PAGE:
11 October 2021
by Nick Warburton

Nanomaterial harvests hydrogen from seawater

A nanoscale material that can split seawater into oxygen and hydrogen, balancing the competing reactions that are critical to electrolysis, could produce hydrogen fuel on an industrial scale and high-purity oxygen for hospitals, say researchers at the University of Central Florida (UCF), USA.

A stable and long-lasting nanoscale material to catalyse the electrolysis reaction
A stable and long-lasting nanoscale material to catalyse the electrolysis reaction © University of Central Florida

Until now, a host of technical barriers have prevented hydrogen from being harvested directly through seawater electrolysis. The biggest hurdle to overcome, say the scientists, is the electrochemical competition between the oxygen evolution reaction (OER) and chlorine evolution reaction (CER) at the electrode, as they have very similar thermodynamic qualities.

According to the study, published in the journal Advanced Materials, ‘the equilibrium potential of CER and the hypocholorite formation shows pH-dependence in alkaline solution, which competes with OER’, and undermines its Faradaic efficiency and electrolyser cell voltage.

In addition, ‘the poor stability of electrode materials further inhibits the continuous hydrogen production from seawater electrolysis’ – seawater being corrosive to the metal catalyst materials that are conventionally used for water splitting.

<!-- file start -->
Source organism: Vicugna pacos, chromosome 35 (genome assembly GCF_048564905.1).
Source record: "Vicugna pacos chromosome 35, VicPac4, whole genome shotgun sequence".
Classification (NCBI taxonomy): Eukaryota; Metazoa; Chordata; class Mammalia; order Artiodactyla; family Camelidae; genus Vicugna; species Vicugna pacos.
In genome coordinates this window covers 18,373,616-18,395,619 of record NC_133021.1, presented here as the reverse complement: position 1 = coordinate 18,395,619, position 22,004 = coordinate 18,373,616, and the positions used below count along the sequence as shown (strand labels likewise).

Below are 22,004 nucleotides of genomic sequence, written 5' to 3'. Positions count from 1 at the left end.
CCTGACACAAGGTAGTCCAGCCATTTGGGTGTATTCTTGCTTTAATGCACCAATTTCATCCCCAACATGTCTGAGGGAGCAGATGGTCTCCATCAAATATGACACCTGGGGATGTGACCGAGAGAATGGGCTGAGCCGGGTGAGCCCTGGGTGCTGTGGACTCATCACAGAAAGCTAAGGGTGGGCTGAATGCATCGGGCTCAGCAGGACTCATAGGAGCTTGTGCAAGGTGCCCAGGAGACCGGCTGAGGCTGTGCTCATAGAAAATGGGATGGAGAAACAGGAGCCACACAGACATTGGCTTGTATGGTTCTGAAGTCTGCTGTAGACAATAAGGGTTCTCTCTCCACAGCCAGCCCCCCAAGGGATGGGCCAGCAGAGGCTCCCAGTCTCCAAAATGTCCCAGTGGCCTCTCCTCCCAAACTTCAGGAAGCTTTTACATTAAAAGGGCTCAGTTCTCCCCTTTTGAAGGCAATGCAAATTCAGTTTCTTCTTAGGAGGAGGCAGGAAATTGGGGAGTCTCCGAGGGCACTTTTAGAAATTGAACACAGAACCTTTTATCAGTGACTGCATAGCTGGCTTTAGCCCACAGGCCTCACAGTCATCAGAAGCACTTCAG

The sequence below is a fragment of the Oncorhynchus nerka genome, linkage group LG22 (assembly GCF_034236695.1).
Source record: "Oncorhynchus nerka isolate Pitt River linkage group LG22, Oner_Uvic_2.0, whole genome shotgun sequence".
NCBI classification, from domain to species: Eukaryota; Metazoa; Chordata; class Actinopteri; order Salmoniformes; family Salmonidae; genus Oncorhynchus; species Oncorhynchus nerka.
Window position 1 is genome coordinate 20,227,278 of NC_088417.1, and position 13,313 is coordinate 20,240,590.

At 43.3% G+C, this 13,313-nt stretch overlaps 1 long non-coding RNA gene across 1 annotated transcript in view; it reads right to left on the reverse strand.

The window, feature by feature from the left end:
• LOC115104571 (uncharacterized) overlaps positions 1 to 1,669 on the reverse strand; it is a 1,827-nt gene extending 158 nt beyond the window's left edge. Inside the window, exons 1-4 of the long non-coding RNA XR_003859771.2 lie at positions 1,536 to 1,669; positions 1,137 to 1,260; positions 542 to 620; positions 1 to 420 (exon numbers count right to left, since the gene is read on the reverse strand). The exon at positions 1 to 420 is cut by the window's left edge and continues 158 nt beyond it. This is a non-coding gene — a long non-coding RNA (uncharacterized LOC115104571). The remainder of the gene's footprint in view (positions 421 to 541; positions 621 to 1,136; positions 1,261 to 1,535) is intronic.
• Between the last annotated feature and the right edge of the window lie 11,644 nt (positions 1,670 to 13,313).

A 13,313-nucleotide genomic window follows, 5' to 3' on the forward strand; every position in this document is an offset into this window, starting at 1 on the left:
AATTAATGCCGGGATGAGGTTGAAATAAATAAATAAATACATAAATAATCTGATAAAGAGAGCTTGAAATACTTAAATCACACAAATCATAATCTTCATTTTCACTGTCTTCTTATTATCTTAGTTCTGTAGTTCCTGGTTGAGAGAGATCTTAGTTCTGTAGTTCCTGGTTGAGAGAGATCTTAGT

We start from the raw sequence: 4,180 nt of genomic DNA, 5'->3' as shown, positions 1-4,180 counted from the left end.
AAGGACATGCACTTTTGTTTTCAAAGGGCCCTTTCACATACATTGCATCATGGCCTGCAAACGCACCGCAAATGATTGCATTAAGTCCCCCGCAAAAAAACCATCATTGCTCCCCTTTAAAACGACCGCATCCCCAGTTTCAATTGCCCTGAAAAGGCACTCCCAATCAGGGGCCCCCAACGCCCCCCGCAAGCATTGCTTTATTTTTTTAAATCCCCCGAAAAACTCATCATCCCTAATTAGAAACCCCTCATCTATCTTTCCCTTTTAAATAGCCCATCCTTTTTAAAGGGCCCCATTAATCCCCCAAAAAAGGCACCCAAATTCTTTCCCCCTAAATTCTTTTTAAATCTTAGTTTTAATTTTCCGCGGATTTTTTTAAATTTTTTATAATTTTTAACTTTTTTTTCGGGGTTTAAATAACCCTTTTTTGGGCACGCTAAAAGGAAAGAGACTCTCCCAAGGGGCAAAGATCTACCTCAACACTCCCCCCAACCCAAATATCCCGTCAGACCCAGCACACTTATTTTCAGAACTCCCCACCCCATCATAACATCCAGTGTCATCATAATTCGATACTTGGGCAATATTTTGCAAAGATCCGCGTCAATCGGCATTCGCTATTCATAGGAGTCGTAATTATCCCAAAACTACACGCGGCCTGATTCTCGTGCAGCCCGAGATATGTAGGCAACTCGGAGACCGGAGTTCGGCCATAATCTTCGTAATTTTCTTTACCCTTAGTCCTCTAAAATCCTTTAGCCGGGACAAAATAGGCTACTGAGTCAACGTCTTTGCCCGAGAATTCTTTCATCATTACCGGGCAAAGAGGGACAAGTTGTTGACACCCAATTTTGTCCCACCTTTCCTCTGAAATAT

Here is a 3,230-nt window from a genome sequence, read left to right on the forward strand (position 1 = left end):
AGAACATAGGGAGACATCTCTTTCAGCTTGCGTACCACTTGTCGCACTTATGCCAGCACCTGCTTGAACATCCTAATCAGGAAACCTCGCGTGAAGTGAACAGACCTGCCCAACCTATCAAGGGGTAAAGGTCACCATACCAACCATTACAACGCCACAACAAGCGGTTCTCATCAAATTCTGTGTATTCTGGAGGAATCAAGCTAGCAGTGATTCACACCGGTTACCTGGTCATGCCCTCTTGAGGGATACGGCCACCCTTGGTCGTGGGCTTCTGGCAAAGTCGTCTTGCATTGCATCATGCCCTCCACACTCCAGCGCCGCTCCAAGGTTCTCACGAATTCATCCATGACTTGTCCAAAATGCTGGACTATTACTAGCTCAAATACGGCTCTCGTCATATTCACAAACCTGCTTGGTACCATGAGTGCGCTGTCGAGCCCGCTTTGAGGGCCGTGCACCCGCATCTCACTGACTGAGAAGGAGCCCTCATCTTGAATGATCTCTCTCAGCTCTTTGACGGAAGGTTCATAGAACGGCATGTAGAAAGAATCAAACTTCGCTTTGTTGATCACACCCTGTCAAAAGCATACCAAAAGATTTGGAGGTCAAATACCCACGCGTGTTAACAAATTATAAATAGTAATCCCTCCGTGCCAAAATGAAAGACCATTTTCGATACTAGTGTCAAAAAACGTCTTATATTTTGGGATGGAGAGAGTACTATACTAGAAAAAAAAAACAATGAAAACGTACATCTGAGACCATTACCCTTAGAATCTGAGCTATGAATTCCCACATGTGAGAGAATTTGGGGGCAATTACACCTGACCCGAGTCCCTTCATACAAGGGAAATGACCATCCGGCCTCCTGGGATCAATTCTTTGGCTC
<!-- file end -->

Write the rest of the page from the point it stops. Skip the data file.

Using a laboratory reactor, the scientists have developed a thin-film material with nanostructures on the surface made of nickel selenide with added iron and phosphor measuring 600nm. The dual-doped nickel selenide nanoporous films – Fe, P-NiSe NFs are created using chemical vapour deposition apparatus to apply thermal treatment and work as bifunctional catalysts.

The Fe-doping increases the OER activity and selectivity, while the P-doping enhances electronic conductivity and improves the catalyst’s stability.

To test the nanomaterial’s electrocatalytic stability, the scientists have performed chronoamperometry and multi-cycle liner sweep voltammetry (LSV) to demonstrate that the hydrogen evolution reaction (HER) and OER activities are stable for at least 24 hours.

After 5,000 cycles, they find that the LSV polarisation curves for HER and OER show a negligible difference compared to the initial curves.

On testing electrolyser performance, they have found that an industrially required current density of 0.8Acm−2 is achievable at 1.8V for over 200 hours in a practical electrolyser using natural seawater feedstock.

‘The seawater electrolysis performance achieved by the dual-doped film far surpasses those of the most recently reported, state-of-the-art, electrolysis catalysts and meets the demanding requirements needed for practical application,’ claims Yang Yang, Associate Professor at UCF’s NanoScience Technology Center and the study’s co-author.

The scientists plan to build on their work by investigating further improvements in the material’s electrical efficiency, and developing high-performance hydrogen fuel cells and solar cells that incorporate the technology. While the generation of pure oxygen, they say, could meet shortages in supplies at hospitals.

At present, the nanomaterial can only be produced roll-to-roll in a pilot line, but it could be scalable for industrial production, suggests Yang.


Nick Warburton

Freelance writer